So photographing a dog, something that moved, was different for me. I wasn’t good at first, but I kept at it. I knew there was no guarantee that Mika would be with me another month, let alone another week. Once she was gone, I’d never have this chance again. I got better and better the more I practiced. One day I posted a few photos of Mika on my photo blog. And some people said to me I needed to think about pet photography. I thought they were just being nice, but I had to admit, I really enjoyed photographing her. And eventually I started thinking, maybe I should.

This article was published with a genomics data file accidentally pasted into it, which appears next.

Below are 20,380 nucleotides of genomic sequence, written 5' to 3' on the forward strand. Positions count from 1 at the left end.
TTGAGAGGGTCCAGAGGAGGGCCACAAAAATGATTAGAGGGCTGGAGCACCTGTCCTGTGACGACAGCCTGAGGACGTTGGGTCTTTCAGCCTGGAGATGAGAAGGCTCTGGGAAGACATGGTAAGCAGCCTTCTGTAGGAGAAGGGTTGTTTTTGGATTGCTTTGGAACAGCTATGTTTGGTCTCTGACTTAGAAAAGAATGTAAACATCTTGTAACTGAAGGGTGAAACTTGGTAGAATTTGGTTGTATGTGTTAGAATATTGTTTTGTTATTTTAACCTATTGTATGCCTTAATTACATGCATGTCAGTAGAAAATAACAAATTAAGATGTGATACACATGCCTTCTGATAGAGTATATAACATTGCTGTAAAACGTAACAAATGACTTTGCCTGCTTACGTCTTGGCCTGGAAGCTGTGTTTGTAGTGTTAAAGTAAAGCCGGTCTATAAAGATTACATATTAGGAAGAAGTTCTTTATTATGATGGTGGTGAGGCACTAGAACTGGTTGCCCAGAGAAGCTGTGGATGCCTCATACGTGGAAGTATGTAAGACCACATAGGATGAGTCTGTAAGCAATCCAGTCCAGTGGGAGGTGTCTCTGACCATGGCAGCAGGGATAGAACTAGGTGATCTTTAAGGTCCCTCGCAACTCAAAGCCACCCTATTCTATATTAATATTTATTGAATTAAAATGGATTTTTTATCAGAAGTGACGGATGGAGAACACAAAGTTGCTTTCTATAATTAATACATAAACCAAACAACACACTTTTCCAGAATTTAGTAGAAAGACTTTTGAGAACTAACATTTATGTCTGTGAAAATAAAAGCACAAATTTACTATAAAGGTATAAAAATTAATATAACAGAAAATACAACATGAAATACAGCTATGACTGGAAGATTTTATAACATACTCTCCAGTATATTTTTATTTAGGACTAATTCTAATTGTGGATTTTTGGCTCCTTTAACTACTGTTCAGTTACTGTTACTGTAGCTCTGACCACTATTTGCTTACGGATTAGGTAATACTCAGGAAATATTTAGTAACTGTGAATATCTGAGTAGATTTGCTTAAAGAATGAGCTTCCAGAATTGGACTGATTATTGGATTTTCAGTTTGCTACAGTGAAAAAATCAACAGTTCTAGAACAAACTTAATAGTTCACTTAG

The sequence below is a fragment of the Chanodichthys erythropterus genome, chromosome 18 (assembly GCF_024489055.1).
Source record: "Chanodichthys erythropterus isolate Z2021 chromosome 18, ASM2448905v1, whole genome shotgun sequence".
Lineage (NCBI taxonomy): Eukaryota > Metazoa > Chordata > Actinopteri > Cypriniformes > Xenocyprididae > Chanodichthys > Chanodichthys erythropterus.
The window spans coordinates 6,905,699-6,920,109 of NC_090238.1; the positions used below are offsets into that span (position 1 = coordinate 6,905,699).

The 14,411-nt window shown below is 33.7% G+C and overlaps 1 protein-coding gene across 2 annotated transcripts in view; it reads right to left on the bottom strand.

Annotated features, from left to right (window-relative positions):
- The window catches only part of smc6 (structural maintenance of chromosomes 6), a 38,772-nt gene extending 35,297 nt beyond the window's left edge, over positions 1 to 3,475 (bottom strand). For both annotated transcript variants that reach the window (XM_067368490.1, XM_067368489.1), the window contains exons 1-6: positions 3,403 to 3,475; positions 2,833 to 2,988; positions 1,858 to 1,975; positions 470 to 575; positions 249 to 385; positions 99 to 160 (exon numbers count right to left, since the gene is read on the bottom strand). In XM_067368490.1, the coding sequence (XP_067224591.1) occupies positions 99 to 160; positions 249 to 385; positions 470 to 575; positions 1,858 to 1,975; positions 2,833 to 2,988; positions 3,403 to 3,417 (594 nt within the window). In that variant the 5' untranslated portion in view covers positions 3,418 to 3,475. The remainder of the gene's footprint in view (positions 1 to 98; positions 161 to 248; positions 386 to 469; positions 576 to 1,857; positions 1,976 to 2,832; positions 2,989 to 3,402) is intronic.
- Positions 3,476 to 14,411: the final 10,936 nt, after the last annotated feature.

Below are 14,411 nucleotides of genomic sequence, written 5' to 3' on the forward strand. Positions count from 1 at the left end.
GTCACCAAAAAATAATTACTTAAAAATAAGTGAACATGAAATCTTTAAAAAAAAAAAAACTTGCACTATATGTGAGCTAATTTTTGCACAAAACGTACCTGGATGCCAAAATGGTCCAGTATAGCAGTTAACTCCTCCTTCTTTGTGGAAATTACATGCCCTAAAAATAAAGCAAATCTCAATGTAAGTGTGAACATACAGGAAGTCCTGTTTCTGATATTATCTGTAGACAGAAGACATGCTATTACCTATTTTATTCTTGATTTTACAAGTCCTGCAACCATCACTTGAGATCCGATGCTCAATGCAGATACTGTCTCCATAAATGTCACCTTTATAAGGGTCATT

So I practiced photographing my pet sitting clients, and started volunteering at a local animal shelter where I photographed homeless animals. It was clear to me, as an artist, I was growing faster as a pet photographer than as a landscape photographer. And that’s really no surprise. When asked as a kid what I wanted to be when I grew up, I’d say things like a veterinarian, an animal trainer, an animal behaviorist or to start an animal sanctuary. I didn’t know quite what I wanted to do, but I always knew I wanted to work with animals.